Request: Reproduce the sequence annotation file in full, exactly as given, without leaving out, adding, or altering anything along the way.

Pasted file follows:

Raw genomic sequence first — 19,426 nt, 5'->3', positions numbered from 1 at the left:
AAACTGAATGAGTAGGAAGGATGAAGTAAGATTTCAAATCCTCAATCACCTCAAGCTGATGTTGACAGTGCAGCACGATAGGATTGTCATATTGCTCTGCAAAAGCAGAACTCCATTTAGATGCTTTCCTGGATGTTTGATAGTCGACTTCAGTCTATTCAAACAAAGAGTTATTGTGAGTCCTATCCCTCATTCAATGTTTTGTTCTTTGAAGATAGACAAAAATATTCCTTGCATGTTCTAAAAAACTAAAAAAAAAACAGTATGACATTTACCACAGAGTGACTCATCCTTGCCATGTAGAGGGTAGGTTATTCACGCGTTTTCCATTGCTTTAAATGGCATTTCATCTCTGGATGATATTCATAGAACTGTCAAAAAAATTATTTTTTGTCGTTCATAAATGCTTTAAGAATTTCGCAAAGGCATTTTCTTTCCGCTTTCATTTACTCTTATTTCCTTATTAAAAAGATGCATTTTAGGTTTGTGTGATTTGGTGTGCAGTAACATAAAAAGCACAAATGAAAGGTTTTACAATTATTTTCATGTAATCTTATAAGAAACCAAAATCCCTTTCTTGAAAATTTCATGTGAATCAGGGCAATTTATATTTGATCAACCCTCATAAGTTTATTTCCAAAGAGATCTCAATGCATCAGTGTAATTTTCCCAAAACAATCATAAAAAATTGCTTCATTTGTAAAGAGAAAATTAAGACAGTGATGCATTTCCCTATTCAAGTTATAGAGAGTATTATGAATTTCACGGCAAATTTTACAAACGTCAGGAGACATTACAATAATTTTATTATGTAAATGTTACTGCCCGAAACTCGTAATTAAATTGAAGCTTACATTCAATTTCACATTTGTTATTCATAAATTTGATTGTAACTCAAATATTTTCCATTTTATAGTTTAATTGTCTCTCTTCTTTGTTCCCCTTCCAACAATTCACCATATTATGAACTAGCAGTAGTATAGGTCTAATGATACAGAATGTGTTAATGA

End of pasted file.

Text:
Raw genomic sequence first — 19,426 nt, 5'->3', positions numbered from 1 at the left:
AAACTGAATGAGTAGGAAGGATGAAGTAAGATTTCAAATCCTCAATCACCTCAAGCTGATGTTGACAGTGCAGCACGATAGGATTGTCATATTGCTCTGCAAAAGCAGAACTCCATTTAGATGCTTTCCTGGATGTTTGATAGTCGACTTCAGTCTATTCAAACAAAGAGTTATTGTGAGTCCTATCCCTCATTCAATGTTTTGTTCTTTGAAGATAGACAAAAATATTCCTTGCATGTTCTAAAAAACTAAAAAAAAAACAGTATGACATTTACCACAGAGTGACTCATCCTTGCCATGTAGAGGGTAGGTTATTCACGCGTTTTCCATTGCTTTAAATGGCATTTCATCTCTGGATGATATTCATAGAACTGTCAAAAAAATTATTTTTTGTCGTTCATAAATGCTTTAAGAATTTCGCAAAGGCATTTTCTTTCCGCTTTCATTTACTCTTATTTCCTTATTAAAAAGATGCATTTTAGGTTTGTGTGATTTGGTGTGCAGTAACATAAAAAGCACAAATGAAAGGTTTTACAATTATTTTCATGTAATCTTATAAGAAACCAAAATCCCTTTCTTGAAAATTTCATGTGAATCAGGGCAATTTATATTTGATCAACCCTCATAAGTTTATTTCCAAAGAGATCTCAATGCATCAGTGTAATTTTCCCAAAACAATCATAAAAAATTGCTTCATTTGTAAAGAGAAAATTAAGACAGTGATGCATTTCCCTATTCAAGTTATAGAGAGTATTATGAATTTCACGGCAAATTTTACAAACGTCAGGAGACATTACAATAATTTTATTATGTAAATGTTACTGCCCGAAACTCGTAATTAAATTGAAGCTTACATTCAATTTCACATTTGTTATTCATAAATTTGATTGTAACTCAAATATTTTCCATTTTATAGTTTAATTGTCTCTCTTCTTTGTTCCCCTTCCAACAATTCACCATATTATGAACTAGCAGTAGTATAGGTCTAATGATACAGAATGTGTTAATGA